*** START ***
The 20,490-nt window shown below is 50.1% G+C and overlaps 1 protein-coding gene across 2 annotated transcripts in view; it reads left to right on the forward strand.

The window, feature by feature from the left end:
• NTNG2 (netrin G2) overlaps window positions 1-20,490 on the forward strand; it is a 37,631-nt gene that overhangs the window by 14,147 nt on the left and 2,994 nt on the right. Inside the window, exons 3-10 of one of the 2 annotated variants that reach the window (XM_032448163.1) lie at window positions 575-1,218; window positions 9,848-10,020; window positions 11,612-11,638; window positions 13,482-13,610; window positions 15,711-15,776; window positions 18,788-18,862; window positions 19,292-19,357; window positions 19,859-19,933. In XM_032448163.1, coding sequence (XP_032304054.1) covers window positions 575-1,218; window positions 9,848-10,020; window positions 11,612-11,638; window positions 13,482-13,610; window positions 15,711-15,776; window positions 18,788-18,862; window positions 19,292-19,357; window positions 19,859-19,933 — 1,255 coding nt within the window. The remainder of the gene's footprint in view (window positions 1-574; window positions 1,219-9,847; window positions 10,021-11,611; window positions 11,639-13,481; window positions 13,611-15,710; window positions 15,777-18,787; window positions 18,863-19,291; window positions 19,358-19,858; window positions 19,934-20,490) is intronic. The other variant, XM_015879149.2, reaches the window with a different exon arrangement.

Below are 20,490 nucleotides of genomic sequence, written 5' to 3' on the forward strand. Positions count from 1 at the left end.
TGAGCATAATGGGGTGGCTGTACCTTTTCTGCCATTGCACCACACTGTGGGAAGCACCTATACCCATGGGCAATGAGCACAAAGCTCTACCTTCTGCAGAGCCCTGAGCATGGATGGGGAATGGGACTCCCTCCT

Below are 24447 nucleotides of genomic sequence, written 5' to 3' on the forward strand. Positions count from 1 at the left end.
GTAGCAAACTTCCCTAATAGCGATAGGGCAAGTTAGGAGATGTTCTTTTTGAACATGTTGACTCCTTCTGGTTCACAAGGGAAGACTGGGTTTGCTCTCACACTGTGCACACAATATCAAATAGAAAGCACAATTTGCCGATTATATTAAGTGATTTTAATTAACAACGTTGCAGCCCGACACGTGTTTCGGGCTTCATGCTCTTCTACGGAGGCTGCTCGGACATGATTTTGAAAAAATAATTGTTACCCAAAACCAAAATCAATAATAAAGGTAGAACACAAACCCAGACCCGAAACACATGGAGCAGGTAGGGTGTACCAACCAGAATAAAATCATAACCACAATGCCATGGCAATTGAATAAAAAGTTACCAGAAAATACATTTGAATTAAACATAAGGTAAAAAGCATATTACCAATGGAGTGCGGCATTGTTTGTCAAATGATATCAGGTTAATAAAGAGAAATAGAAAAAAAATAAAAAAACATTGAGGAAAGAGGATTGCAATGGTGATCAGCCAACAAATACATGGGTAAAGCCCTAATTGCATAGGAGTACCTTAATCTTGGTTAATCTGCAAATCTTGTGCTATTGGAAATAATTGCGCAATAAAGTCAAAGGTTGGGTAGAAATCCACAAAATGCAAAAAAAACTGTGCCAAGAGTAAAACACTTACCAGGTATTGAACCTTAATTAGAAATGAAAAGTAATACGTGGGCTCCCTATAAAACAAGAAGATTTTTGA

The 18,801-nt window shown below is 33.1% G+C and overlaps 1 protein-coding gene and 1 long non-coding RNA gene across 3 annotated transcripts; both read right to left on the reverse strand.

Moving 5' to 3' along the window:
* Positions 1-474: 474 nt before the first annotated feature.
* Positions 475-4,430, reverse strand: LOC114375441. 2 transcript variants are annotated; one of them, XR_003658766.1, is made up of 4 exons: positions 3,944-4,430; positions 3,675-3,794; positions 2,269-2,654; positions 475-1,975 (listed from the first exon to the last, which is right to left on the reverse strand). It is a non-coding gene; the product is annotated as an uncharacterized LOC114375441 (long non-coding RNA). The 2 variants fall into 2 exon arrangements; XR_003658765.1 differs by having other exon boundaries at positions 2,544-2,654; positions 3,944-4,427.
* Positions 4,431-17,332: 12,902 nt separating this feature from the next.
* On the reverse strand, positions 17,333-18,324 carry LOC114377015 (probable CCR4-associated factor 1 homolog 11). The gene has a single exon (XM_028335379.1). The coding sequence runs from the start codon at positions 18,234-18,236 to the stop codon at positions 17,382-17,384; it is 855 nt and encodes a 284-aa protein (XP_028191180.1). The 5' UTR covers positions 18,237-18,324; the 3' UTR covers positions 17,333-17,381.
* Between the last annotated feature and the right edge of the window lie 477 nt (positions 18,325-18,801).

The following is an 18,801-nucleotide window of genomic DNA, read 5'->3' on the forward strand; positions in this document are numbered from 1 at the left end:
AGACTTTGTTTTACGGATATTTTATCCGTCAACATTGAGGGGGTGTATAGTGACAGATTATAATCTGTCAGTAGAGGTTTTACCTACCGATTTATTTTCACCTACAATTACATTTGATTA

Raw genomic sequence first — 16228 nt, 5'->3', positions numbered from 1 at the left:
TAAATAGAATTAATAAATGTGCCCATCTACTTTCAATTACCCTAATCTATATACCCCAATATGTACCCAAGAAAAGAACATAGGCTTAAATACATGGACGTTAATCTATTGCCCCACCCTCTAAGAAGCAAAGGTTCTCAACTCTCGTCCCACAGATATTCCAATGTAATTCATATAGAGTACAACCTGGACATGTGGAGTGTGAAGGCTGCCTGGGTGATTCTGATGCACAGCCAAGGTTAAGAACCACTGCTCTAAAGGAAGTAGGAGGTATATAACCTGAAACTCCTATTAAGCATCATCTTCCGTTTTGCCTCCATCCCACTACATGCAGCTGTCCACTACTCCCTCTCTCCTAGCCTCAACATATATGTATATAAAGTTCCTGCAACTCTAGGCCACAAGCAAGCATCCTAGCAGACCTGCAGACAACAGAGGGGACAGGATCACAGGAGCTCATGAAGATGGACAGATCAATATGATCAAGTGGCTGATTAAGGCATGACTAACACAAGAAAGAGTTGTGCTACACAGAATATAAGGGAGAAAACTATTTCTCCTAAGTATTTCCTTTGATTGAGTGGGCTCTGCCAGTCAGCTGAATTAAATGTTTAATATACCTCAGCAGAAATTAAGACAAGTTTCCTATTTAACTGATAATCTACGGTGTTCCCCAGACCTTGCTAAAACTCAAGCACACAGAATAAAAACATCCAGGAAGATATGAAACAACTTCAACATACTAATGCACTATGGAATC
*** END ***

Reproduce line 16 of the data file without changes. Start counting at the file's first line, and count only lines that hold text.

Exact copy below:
AGACTTTGTTTTACGGATATTTTATCCGTCAACATTGAGGGGGTGTATAGTGACAGATTATAATCTGTCAGTAGAGGTTTTACCTACCGATTTATTTTCACCTACAATTACATTTGATTA